Although the modernity of technology brings impressive convenience in our lives, we cannot say that much when it comes to food. The abundance of processed foods, chemicals, and artificial sweeteners brought more harm to our body than good. Aside from that, food manufacturers are smart enough to sneak in some ingredients that are naturally harmful to our bodies (a.k.a. antigens) in disguise of irresistible, mouthwatering foods.
How do we ensure ourselves that we're only eating the right foods we needed? How do we ensure that we're avoiding on eating foods that contain allergens?
Good thing that FoodSafe Allergy Testing is now available! FoodSafe Allergy Test is the latest and newest development created in determining food allergies and intolerance. What's great about this kit is that it only requires a small amount of blood to test all 95 food antigens present in the food you ate.
Aside from that, the test is incredibly easy to conduct. In fact, you can just conduct the test at home. Here are the steps for conducting the test by yourself.
Lightly puncture your finger with a lancet.
Collect the blood drops and placed it on a blood spot collection card.
Return the card to the lab and wait for the results and your physician's assessment. And that's it! Of course, you don't have to worry about getting the card sullied it is air-dried.
Food IgG (immunoglobulin G) test is necessary to determine the level of your intolerance according to concentrations. IgG results are often ranked as low, moderate, or avoid.
Your Food IgG levels can increase in response to the presence of food antigens present in your bloodstream. Especially when you consume foods such as:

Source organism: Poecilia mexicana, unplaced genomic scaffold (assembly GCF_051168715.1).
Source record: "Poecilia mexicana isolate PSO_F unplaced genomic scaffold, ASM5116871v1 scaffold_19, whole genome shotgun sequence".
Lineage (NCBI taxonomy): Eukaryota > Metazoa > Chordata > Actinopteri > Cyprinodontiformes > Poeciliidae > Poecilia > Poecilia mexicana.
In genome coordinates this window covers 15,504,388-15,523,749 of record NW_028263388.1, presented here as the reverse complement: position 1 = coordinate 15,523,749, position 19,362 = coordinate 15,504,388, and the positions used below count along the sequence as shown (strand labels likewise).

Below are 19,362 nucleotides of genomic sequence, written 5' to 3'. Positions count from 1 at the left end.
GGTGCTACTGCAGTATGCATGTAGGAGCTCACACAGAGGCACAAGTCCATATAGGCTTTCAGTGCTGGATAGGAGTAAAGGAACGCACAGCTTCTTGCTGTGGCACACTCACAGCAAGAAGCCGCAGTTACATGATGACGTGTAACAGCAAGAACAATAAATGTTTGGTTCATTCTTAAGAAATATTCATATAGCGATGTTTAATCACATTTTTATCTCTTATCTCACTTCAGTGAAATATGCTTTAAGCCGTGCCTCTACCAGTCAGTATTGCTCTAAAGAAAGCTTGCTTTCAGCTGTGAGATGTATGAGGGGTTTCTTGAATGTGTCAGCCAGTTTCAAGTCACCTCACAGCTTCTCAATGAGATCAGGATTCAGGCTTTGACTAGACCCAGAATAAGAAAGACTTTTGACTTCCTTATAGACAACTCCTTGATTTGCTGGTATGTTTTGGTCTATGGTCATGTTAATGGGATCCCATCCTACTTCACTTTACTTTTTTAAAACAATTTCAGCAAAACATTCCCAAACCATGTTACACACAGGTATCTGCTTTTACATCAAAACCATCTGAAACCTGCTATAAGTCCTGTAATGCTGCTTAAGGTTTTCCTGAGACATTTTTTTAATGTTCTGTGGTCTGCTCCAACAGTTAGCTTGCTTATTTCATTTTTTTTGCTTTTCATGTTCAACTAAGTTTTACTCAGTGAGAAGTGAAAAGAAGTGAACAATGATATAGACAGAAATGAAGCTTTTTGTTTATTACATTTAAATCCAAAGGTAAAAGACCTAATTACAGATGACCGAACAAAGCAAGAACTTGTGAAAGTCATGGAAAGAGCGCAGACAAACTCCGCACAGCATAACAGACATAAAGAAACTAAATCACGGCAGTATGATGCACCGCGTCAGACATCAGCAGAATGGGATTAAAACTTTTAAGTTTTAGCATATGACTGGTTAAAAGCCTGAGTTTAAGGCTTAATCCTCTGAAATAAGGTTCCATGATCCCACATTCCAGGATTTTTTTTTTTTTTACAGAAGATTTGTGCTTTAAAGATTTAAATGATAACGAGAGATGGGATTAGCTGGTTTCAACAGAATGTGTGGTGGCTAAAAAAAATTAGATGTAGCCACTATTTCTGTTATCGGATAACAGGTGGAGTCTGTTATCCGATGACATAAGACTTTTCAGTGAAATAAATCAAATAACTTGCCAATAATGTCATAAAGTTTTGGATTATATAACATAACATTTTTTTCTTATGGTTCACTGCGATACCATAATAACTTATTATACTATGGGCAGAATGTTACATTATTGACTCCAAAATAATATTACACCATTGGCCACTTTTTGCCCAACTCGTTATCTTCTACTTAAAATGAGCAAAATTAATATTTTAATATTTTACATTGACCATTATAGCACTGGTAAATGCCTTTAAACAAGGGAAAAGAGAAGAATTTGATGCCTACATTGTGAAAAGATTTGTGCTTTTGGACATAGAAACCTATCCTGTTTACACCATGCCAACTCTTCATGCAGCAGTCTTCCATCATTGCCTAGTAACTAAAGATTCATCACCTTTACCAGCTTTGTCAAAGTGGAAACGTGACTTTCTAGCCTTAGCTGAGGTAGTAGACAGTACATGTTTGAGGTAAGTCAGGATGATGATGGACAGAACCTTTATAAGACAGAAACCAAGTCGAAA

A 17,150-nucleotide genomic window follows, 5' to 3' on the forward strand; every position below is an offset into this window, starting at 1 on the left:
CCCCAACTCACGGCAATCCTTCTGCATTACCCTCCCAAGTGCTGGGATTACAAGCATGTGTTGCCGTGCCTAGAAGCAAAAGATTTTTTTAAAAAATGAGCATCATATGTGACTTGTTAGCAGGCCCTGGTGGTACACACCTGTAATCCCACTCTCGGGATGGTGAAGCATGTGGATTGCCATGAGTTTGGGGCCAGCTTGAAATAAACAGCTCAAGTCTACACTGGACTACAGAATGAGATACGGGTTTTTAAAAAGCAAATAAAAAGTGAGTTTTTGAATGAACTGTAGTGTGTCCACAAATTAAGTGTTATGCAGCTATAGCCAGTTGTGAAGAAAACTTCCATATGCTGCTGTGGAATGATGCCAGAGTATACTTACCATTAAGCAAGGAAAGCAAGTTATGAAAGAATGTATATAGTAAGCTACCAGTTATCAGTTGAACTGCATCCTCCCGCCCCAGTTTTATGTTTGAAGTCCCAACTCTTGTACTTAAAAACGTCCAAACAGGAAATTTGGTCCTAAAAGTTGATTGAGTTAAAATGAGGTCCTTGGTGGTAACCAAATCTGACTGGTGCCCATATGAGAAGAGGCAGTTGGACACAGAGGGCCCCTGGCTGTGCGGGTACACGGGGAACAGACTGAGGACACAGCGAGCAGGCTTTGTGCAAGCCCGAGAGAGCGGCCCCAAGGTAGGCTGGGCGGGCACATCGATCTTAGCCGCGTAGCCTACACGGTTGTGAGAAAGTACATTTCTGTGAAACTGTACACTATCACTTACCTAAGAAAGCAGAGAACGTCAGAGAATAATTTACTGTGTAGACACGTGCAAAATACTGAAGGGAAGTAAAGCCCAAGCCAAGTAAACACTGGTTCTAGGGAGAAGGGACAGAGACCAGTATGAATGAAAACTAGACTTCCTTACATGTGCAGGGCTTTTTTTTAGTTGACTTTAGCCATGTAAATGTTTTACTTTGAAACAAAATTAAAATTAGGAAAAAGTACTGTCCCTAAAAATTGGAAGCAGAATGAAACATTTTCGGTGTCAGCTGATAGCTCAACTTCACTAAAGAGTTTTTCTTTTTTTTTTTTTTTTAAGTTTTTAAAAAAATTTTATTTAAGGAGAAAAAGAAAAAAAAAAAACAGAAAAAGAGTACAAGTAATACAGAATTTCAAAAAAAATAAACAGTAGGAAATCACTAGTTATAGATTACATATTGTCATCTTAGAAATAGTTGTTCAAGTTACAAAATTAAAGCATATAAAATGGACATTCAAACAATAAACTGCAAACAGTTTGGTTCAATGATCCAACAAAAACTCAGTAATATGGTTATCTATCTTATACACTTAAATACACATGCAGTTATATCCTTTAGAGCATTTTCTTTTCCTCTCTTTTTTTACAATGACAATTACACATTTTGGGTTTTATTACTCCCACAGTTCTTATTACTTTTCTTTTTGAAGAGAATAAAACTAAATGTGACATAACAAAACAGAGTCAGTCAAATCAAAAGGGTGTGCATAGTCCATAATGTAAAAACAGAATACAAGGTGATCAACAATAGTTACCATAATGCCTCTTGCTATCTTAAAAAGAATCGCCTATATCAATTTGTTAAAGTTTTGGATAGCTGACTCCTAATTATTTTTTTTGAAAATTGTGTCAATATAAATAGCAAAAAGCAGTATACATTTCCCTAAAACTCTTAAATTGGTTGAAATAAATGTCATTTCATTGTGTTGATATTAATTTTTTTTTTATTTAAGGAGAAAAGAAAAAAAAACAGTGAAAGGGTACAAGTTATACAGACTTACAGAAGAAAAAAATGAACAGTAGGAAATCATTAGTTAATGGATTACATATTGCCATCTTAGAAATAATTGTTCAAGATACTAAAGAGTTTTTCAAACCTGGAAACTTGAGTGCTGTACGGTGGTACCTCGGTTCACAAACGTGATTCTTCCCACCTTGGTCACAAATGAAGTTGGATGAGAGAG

The IgG response can cause delayed symptoms such as joint or muscle pains, chronic headache, fatigue, and psoriasis. This antigen reaction can be subtle and short, or severe and chronic, and can also lead to chronic degenerative conditions.
A food that causes an IgG response is known as delayed hypersensitivity. It can go in and out in cycles. So, it's recommended to avoid foods that triggered the response altogether. Since it takes about 3-9 months for your antibody level to decrease against that food.
For people with low to moderate IgG levels, you can eat those foods seldom. But for people with high intolerance (such as those with celiac disease), it may be best to avoid them altogether.
The information obtained from the test will help you determine the primary cause of your adverse food reactions. It can also help you and your physician to formulate an appropriate diet excluding those reactive foods. A complete guide of reactive foods to avoid (based on your food IgG) is shown below:
- COTTAGE CHEESE
- COW’S MILK
- GOAT’S MILK
- MOZZARELLA CHEESE
- SWISS CHEESE
- WHEY, NEW ZEALAND
- EGG WHITE
- EGG YOLK
- BLACK OLIVE
- GREEN BEAN
- GREEN PEPPER
- KIDNEY BEAN
- LIMA BEAN
- POTATO, WHITE
- SUNFLOWER SEED
- BAKER’S YEAST
- BREWER’S YEAST
- CANE SUGAR
We hope this guide has helped you in making conscious efforts and awareness in eating foods. But of course, the decision would depend on solely on you. It is up to you whether you avoid eating the foods that triggered the response or not.